Bloomberg News

Titanic Cache Heads to Auction on 100th Anniversary of Voyage

January 06, 2012

Jan. 5 (Bloomberg) -- When explorer Paul-Henri Nargeolet first dove to the ocean floor surrounding the wreck of the RMS Titanic, he found a debris field that “looked like a flea market,” he said.

“In one spot there were a lot of things from the kitchen - - pots, pans, dishes. Over there were cases of wine and champagne,” Nargeolet said in an interview today. “The suitcases, we found almost everywhere.”

Now the objects that Nargeolet recovered -- more than 5,000 of them -- are going on sale in a manner bearing little resemblance to a flea market. Guernsey’s auction house will offer the objects in one lot on April 11, the centennial of the start of luxury liner’s fateful first -- and last -- voyage. The sale will take place at the Intrepid Air & Space Museum in Manhattan.

An appraisal in 2007 valued the objects and the intellectual property associated with them at $189 million.

The seller is Premier Exhibitions Inc., known for traveling shows such as “Bodies.” Premier owns RMS Titanic Inc., which recovered the objects.

“We’re looking for a steward,” said Brian Wainger, spokesman for Premier.

“Many, many tens of millions have been put into the recovery and conservation of objects, and we’ve done everything at museum-quality standards,” he continued. “But we are a public company and we recognize this is probably better situated in private hands. We want a third party with the same commitment we have, and better resources.”

No Stealing

The Atlanta-based company wants to pass along the artifacts as well as its responsibilities at the wreckage site. The company serves as chief monitor of the site, guarding against pillagers. About 50,000 objects still remain on the debris field.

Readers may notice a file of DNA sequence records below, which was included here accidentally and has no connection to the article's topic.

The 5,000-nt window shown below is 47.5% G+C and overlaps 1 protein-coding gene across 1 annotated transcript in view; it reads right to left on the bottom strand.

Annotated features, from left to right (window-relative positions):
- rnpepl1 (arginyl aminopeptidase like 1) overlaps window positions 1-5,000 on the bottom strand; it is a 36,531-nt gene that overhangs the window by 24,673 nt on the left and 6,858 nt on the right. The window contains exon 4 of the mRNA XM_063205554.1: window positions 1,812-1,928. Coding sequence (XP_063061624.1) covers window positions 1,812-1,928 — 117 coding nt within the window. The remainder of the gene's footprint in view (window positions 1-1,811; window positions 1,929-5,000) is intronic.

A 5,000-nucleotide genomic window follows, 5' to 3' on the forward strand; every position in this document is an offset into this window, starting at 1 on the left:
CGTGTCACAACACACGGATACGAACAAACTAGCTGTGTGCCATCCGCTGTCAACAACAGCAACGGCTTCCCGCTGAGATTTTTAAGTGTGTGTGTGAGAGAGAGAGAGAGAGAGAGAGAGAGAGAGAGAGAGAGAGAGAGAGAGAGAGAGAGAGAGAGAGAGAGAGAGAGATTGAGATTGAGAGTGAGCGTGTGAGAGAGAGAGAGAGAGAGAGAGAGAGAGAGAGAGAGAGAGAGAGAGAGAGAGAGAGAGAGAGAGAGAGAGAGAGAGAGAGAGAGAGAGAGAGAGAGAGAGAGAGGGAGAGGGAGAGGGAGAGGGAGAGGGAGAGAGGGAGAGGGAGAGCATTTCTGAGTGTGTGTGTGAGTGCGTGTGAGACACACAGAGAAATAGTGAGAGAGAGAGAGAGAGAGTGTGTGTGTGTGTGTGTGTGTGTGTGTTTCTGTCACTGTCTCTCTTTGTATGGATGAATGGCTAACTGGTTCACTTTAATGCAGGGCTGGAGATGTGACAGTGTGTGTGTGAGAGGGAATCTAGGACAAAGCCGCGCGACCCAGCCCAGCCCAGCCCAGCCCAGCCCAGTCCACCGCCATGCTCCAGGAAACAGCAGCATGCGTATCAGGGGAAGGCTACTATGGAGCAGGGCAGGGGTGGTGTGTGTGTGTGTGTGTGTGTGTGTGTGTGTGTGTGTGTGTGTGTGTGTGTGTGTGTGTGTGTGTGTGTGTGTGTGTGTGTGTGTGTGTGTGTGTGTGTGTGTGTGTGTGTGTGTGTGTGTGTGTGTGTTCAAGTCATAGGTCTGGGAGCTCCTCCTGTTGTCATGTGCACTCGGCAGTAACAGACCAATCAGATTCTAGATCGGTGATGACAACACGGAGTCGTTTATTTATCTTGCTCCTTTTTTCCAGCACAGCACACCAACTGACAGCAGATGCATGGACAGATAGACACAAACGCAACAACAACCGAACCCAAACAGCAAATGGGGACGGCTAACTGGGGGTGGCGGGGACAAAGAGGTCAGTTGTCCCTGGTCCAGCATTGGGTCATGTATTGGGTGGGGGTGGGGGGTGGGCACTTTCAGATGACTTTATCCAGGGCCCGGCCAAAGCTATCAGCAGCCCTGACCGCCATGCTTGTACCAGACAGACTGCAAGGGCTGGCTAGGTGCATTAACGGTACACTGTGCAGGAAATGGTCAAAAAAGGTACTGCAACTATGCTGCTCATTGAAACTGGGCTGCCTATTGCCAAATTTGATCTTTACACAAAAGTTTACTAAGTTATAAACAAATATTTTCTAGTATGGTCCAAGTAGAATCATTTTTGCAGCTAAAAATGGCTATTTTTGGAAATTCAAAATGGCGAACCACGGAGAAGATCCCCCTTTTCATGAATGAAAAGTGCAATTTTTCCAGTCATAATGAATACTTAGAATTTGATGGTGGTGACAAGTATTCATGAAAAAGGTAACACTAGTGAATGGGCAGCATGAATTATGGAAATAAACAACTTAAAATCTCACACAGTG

“If we got 10 good plates of a certain kind, then we left the others,” Nargeolet said.

The collection includes red-and-white plates used by third class passengers, blue-and-white plates used by those in second class, and blue-and-gold plates used by those in first class.

A philanthropist, a museum or a private company are all potential buyers, said the president of Guernsey’s, Arlan Ettinger, who noted that the final bidder must be approved by the U.S. District Court for the Eastern District of Virginia, under Judge Rebecca Beach Smith.

Nargeolet said he would be happy to take the winning bidder on a dive to the wreckage site.

--Editors: Jeremy Gerard, Jeffrey Burke.

To contact the writer on this story: Amanda Gordon in New York at agordon01@bloomberg.net or on Twitter at @amandagordon.

To contact the editor responsible for this story: Manuela Hoelterhoff at mhoelterhoff@bloomberg.net.


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